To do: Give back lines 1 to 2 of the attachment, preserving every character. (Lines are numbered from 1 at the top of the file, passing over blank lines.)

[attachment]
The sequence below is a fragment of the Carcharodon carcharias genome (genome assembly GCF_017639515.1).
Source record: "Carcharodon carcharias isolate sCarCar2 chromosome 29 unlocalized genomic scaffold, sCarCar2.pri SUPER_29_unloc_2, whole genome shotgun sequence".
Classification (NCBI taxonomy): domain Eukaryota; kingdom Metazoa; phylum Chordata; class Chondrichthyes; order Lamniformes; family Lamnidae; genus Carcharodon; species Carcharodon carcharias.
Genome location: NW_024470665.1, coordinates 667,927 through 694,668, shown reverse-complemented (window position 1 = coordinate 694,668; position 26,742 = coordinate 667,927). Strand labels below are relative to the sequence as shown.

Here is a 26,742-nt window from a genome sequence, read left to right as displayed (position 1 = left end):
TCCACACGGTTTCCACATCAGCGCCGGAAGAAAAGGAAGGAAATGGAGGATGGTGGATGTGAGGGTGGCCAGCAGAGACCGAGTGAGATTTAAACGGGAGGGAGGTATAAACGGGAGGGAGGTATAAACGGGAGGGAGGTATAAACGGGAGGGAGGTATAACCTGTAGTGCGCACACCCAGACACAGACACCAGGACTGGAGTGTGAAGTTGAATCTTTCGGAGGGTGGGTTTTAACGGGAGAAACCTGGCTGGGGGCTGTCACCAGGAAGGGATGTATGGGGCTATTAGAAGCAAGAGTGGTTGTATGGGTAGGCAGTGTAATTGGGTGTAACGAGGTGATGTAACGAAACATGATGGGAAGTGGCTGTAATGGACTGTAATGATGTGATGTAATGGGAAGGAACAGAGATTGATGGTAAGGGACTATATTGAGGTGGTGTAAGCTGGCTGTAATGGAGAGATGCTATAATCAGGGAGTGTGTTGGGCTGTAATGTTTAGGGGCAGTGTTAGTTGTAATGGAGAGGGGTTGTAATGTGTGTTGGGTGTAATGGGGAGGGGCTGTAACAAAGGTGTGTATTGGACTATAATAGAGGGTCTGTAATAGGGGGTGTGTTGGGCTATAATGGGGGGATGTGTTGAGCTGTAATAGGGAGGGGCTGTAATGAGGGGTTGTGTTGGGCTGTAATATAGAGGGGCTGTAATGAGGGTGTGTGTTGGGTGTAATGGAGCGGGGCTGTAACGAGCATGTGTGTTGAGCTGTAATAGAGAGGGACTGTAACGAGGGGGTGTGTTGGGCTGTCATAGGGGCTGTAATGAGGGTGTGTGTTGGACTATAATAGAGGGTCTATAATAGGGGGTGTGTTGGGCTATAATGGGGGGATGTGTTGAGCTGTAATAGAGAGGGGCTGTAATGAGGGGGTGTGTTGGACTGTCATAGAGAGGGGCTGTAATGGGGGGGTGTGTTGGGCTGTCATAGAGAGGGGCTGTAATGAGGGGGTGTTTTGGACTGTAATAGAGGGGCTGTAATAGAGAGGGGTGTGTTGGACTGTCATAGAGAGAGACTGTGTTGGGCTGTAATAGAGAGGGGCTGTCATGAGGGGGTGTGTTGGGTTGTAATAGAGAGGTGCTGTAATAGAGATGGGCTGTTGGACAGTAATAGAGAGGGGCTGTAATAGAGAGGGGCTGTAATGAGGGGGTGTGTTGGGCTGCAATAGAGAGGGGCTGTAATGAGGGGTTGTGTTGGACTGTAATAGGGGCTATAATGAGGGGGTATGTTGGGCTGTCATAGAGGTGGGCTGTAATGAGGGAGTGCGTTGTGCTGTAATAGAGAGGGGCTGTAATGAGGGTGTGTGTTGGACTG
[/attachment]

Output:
The sequence below is a fragment of the Carcharodon carcharias genome (genome assembly GCF_017639515.1).
Source record: "Carcharodon carcharias isolate sCarCar2 chromosome 29 unlocalized genomic scaffold, sCarCar2.pri SUPER_29_unloc_2, whole genome shotgun sequence".